A day in the Province of Verona

Located in the Northeast of Italy is the Veneto Region, famous for the canals of Venice, the architecture of Palladio and the home of Romeo and Juliet. Comprised of seven provinces, five of them produce wine: Verona, Vicenza, Padua, Treviso and Venice. The Veneto Region is also responsible for producing 20% of all Italian D.O.C. wines. In fact, there are a total of 25 D.O.C. wines and 11 D.O.C.G. wines from within the Veneto region.

The province of Verona is where some of the more recognized wines come from, including Soave, Valpolicella and Amarone.

The Soave area is the largest in Europe, with 6,500 hectares planted. Made with at least 65% Garganega and up to 30% Trebbiano di Soave, Soave is a fragrant, fresh, medium bodied wine.

Valpolicella is the name of the area made up of three valleys crossed by the Negrar, Marano and Fumane rivers. Valpolicella is made with the varietals Rondinella, Molinara, and Covina and produce a fruity and acidic medium-body red wine.

The term “recioto” comes from “recia” (Venetian dialect for “ear”). To make recioto, the grapes selected are from the “ears” of the bunch which have had more exposure to the sun. The grapes are hung or placed on mats to dry until April. Traditionally this style was used to make a passimento style wine such as Recioto della Valpolicella D.O.C.G., as the grapes are dried and the fermentation is stopped so that the wine remains sweet. However in 1933, during the recioto, the fermentation did not stop and the result was a bitter (amaro) wine that was called Recioto Scappato (“the recioto that got away”). However this mistake turned out to be extremely popular as it resulted in an intense, full-bodied elegant red wine with notes of cherry and spices and was renamed Amarone in 1939. Today Amarone is one of the most sought after wines in the world.

Bardolino, made with Corvina and Rondinella grapes, is the red wine from the hills of Lake Garda and is a light, fresh wine with bright cherry notes. In 2001 the D.O.C.G. wine Bardolino Superiore was the first red wine in the Vento Region to receive the D.O.C.G.

Wineries:
Azienda Agricola Coffele
Located in the heart of Soave, Coffele is run by siblings Alberto and Chiara Coffele. Producing primarily white wines, Le Sponde 2009, a Recioto di Soave made of 100% Garganega, received the high honor of tre bicchieri.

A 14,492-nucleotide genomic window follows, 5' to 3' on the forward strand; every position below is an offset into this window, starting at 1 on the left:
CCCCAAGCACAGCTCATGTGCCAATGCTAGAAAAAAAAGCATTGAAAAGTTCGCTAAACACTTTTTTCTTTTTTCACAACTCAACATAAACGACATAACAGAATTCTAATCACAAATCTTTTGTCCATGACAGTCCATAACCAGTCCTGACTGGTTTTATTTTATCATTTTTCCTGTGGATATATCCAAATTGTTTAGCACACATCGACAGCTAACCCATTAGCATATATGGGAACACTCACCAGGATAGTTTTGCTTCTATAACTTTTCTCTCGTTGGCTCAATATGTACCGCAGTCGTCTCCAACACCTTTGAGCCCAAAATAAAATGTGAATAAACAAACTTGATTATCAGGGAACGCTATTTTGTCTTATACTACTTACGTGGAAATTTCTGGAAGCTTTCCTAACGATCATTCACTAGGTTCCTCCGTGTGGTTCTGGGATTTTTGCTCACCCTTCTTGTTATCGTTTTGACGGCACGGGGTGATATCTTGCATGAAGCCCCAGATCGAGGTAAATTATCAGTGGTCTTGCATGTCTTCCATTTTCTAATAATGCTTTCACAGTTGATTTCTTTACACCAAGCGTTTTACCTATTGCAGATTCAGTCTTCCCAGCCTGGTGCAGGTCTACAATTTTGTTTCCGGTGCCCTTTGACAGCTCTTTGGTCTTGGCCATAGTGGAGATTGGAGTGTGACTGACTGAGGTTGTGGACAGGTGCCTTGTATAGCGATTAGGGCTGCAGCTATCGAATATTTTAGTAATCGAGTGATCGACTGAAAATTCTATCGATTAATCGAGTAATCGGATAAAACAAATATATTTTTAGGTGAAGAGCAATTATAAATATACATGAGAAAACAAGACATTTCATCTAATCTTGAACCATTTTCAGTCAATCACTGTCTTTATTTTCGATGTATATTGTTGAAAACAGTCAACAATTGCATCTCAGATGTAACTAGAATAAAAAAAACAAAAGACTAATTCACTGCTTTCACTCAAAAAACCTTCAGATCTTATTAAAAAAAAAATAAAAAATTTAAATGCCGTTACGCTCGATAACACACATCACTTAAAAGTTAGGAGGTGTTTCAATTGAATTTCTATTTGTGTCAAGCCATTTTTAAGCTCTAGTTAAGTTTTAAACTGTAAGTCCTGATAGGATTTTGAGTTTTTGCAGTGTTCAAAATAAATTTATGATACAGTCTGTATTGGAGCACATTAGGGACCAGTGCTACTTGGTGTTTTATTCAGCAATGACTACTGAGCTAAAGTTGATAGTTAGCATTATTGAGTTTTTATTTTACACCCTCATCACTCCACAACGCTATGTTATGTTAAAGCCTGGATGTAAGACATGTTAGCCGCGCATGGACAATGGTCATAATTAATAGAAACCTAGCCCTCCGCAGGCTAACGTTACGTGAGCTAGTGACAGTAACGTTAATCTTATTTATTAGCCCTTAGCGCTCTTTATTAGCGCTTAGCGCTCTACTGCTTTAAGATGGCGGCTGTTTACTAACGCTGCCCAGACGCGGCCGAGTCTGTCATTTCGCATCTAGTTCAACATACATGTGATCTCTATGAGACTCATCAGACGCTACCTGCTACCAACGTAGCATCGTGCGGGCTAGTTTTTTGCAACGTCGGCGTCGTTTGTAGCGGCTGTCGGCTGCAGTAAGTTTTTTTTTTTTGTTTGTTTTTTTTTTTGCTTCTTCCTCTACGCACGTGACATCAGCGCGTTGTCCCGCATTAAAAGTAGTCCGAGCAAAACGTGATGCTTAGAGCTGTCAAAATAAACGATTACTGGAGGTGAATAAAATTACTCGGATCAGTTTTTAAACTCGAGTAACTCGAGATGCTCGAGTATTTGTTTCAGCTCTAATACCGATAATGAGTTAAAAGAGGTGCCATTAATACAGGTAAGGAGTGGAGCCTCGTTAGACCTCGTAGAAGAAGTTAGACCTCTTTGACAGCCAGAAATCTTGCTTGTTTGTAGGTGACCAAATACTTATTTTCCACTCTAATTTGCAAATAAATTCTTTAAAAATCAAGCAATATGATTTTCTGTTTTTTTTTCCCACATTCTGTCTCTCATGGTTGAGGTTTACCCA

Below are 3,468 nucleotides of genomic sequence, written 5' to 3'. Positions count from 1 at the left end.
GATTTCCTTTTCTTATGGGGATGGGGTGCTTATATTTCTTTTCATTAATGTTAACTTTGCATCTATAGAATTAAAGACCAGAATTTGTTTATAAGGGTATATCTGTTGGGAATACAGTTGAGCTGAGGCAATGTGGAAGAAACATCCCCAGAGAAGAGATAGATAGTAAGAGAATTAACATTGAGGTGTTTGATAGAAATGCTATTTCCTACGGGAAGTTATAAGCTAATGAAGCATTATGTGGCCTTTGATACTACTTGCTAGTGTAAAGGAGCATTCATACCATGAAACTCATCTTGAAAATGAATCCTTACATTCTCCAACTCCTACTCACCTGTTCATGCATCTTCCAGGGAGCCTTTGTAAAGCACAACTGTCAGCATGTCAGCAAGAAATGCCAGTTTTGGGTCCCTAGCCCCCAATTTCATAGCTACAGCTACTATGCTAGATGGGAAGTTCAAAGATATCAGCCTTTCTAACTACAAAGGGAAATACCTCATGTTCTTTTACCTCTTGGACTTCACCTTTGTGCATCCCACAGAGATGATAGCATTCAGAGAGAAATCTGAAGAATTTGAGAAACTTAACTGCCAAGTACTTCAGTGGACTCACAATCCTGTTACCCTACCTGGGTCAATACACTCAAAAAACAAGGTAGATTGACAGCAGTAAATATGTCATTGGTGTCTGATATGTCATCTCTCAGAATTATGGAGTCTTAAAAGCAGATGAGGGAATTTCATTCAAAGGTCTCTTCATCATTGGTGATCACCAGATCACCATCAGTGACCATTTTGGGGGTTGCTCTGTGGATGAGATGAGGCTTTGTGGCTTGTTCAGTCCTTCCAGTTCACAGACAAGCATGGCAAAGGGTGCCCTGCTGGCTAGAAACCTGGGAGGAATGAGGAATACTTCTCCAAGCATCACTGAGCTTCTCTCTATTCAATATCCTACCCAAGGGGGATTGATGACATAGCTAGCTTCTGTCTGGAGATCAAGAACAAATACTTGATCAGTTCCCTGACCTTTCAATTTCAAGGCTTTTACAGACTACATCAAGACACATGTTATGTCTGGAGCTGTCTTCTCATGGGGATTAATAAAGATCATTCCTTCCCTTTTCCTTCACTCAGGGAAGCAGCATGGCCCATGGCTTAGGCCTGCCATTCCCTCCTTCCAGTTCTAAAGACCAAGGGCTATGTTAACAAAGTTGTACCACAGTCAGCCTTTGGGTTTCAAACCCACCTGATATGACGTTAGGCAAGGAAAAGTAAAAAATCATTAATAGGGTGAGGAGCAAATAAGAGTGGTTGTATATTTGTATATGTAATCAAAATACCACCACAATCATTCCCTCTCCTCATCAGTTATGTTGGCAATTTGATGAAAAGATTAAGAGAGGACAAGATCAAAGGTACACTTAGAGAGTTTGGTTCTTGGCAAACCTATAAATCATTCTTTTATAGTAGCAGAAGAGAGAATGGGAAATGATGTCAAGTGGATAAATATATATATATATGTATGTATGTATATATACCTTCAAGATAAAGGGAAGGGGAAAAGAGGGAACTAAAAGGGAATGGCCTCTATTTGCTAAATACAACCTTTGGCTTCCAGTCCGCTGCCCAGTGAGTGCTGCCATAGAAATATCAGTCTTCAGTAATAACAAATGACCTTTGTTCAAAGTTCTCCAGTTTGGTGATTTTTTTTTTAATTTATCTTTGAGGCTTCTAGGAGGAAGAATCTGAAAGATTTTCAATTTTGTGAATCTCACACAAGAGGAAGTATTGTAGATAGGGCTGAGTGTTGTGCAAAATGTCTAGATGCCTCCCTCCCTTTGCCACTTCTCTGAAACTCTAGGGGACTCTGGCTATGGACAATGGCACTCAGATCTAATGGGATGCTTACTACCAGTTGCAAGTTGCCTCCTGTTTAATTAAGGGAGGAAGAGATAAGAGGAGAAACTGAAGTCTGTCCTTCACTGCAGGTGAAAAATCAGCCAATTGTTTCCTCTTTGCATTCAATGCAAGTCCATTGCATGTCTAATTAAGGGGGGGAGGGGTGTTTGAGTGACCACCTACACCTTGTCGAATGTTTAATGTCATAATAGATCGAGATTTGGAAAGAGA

Azienda Agricola Monte Tondo
Monte Tondo has been producing wines from their vineyard in the hills of Soave for three generations. The modern winery and tasting room was built 11 years ago and welcomes guests daily with appointment. Monte Tondo also opened Farm Soave, a agriturismo where guests can spend the night in the small medieval town of Soave.

Casa Vinicola Sartori 
Surrounded by vines, olive and cherry trees, Sartori is located in Valpolicella. With a strong tie to the place and their history, Sartori produces exclusively Veronese wines – Valpolicella, Soave, Bardolino and Bardonlino Chairetto.

Cantina Valpolicella Negrar
Made up of 200 grape growing members located on the hillsides of the Valpolicella Classico region, the Cantina is the biggest Amarone producer but also produces varietals, such as Soave and Bardolino. The top label is “Domini Veneti” and makes up 30% of the Cantina’s production.

Cantina F.lli Zeni
Zeni Winery dates back to 1800s when Faustino and Ernesto Zeni established a winery in Bardolino, along the shore of Lake Garda. Run by Fausto, Elena and Federica who took over after their father Gaetano passed away, they have continued the family tradition of making a variety of premium quality wines from native varietals

Restaurant:
La Bottega Del Vino

Hotel:
Hotel Giberti

  
   
Originally published in Food and Beverage International Wines of Veneto:
A region to be discovered (November 2011)

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